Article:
Ferrari has never built a series production saloon car. That’s perhaps not surprising – saloons aren’t typically the sportiest of cars, nor the most glamorous, and are rather unbecoming of a company that made its name on the race track.
Things might have been quite different had the Ferrari Pinin entered production. Presented at the Turin motor show in 1980 and penned by Diego Ottina to celebrate Pininfarina's 50th anniversary, the Ferrari Pinin wore its Prancing Horse with pride.
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It subsequently appeared at the Los Angeles auto show and was individually presented to Enzo Ferrari himself. With more than a hint of the contemporary 365 GT4 2+2 and later 400 series about it, it would have fit right in to Ferrari’s 1980s lineup – but it was never to be.
While a concept car, the car was equipped with Ferrari’s carburetted flat-12 engine – the 4.9-litre as used in the 512BB and Testarossa of the era. There’s a five-speed manual gearbox from the 400GT, and suspension is by fully-independent double wishbones all-round.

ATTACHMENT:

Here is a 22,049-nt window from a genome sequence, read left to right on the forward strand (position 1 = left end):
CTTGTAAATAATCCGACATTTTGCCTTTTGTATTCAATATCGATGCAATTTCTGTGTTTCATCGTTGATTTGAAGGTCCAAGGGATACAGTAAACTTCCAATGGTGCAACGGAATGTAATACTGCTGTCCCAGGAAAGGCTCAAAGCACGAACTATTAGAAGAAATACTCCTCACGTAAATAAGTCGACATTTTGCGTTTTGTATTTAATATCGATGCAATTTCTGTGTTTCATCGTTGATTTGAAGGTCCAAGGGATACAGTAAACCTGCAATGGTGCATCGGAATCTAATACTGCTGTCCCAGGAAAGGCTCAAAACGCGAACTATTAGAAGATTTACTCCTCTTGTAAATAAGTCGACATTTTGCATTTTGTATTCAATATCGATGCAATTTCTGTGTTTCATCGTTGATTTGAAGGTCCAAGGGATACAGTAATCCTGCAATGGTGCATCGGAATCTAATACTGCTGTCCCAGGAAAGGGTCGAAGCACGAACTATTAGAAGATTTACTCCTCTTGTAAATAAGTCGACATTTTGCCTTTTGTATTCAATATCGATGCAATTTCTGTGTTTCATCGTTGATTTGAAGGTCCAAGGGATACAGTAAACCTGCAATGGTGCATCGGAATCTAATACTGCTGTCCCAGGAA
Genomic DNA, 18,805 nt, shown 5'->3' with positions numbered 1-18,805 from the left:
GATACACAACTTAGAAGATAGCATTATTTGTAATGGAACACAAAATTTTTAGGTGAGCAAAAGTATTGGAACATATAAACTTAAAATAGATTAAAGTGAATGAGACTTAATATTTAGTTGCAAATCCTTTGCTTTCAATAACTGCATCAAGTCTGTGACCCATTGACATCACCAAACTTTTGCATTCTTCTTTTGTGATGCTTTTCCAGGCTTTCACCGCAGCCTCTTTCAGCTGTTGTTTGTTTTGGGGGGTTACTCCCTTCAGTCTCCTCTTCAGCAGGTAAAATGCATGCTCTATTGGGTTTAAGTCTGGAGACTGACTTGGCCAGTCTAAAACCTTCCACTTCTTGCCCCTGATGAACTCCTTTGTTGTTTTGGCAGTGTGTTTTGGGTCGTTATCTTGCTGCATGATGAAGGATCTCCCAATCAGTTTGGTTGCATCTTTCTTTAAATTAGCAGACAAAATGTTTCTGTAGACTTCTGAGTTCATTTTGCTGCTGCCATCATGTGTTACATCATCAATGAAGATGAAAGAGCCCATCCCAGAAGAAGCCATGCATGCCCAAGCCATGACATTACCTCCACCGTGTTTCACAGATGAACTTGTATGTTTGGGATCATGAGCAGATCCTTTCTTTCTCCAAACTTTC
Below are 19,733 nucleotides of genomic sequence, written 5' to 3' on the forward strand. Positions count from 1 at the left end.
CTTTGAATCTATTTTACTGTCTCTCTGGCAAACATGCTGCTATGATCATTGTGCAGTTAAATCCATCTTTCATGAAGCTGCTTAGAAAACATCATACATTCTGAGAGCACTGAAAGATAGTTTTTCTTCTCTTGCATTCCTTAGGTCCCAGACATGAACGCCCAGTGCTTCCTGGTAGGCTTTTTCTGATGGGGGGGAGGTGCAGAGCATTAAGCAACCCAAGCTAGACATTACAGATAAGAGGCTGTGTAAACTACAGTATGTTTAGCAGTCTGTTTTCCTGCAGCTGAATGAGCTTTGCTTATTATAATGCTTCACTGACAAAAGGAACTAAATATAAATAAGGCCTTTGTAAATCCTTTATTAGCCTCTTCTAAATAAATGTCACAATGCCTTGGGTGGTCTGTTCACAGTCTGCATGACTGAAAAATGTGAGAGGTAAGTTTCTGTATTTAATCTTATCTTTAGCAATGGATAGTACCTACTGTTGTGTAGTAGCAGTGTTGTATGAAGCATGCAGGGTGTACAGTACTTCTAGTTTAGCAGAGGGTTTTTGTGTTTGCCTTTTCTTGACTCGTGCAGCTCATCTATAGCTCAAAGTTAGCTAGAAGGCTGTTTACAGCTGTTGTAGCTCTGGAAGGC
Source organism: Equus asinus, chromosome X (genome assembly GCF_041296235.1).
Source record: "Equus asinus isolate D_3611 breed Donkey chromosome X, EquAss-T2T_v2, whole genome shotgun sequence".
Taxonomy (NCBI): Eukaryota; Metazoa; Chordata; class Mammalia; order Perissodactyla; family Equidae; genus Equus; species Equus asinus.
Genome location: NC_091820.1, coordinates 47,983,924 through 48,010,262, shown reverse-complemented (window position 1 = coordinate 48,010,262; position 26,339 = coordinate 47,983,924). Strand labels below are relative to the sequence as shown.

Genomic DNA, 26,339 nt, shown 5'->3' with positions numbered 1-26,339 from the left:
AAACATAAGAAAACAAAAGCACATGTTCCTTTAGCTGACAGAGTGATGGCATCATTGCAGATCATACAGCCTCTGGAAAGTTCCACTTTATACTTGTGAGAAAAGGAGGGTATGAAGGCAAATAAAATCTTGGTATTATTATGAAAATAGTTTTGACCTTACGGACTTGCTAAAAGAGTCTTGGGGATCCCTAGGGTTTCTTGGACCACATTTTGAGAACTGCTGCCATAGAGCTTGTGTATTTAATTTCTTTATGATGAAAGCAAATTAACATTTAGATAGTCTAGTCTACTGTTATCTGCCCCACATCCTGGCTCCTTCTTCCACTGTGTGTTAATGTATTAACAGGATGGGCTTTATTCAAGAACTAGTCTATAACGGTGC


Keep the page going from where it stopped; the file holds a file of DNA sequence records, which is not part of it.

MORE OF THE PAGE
It stayed in Pininfarina’s collection until 1993, at which point it moved to Belgian collector Jacques Swaters. It then moved on again in 2008 to the current owner and appeared at an RM Auctions event in 2011. Before that event, the Pinin had finally been transformed into a working vehicle.
At the time, it was expected to bring in £480,000-£742,560, but didn’t sell despite bids climbing to £400,000.
Its current price of $795,000, listed at Maranello Purosangue through Hemmings, equates to around £510,300. That’s possibly ambitious given its previous failure to sell, though if it finds a buyer, it’ll further reflect the general rise in value of 1980s Ferraris in recent years.
The car comes with a spare flat-12, as well as comprehensive documentation on its history, restoration and condition.